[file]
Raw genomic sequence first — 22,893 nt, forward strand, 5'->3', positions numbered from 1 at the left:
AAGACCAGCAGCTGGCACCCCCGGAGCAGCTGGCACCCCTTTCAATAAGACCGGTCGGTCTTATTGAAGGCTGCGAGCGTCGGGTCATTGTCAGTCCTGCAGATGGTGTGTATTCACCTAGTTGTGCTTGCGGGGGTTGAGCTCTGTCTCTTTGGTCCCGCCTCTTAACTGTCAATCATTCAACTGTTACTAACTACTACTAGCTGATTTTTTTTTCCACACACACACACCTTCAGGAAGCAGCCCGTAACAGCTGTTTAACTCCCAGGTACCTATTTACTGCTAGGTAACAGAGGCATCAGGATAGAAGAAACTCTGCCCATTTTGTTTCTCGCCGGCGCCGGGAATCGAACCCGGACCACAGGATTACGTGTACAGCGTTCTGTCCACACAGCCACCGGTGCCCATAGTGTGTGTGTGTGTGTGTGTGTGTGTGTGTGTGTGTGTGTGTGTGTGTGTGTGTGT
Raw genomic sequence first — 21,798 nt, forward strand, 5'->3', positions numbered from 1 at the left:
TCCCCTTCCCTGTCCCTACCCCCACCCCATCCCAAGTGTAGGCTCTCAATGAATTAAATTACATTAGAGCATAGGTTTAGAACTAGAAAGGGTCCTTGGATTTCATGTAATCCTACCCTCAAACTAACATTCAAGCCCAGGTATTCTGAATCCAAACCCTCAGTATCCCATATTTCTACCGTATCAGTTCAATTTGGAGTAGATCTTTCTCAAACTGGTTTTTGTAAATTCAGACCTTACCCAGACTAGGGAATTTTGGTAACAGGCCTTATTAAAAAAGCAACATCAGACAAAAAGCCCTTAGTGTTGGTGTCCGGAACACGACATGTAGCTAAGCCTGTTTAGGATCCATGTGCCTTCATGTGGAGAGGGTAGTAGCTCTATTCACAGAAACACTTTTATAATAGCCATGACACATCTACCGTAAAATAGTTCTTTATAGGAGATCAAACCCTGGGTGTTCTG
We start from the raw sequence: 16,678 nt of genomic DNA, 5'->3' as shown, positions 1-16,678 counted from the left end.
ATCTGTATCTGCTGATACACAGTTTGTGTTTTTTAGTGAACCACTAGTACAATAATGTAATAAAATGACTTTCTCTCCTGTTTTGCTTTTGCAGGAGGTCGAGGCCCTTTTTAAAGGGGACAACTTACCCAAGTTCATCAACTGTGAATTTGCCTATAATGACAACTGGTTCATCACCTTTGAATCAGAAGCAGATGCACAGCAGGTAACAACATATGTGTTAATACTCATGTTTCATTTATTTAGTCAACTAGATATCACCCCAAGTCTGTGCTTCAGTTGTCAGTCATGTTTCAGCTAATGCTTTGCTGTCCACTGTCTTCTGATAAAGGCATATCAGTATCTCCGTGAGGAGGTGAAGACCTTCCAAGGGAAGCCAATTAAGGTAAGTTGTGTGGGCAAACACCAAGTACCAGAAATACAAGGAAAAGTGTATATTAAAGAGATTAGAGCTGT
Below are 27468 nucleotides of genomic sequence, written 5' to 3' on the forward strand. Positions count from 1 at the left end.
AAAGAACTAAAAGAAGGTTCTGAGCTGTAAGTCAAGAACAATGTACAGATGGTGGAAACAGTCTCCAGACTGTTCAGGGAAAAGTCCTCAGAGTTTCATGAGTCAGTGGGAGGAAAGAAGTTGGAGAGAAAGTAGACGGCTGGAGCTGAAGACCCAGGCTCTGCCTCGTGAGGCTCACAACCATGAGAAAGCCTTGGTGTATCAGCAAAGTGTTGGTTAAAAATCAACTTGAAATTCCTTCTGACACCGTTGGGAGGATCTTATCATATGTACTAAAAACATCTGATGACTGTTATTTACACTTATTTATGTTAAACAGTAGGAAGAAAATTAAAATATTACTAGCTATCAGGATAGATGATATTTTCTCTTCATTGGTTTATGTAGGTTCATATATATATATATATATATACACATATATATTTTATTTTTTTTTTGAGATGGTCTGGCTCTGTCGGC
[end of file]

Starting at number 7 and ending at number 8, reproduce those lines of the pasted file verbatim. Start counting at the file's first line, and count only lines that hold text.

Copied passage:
Below are 27468 nucleotides of genomic sequence, written 5' to 3' on the forward strand. Positions count from 1 at the left end.
AAAGAACTAAAAGAAGGTTCTGAGCTGTAAGTCAAGAACAATGTACAGATGGTGGAAACAGTCTCCAGACTGTTCAGGGAAAAGTCCTCAGAGTTTCATGAGTCAGTGGGAGGAAAGAAGTTGGAGAGAAAGTAGACGGCTGGAGCTGAAGACCCAGGCTCTGCCTCGTGAGGCTCACAACCATGAGAAAGCCTTGGTGTATCAGCAAAGTGTTGGTTAAAAATCAACTTGAAATTCCTTCTGACACCGTTGGGAGGATCTTATCATATGTACTAAAAACATCTGATGACTGTTATTTACACTTATTTATGTTAAACAGTAGGAAGAAAATTAAAATATTACTAGCTATCAGGATAGATGATATTTTCTCTTCATTGGTTTATGTAGGTTCATATATATATATATATATATACACATATATATTTTATTTTTTTTTTGAGATGGTCTGGCTCTGTCGGC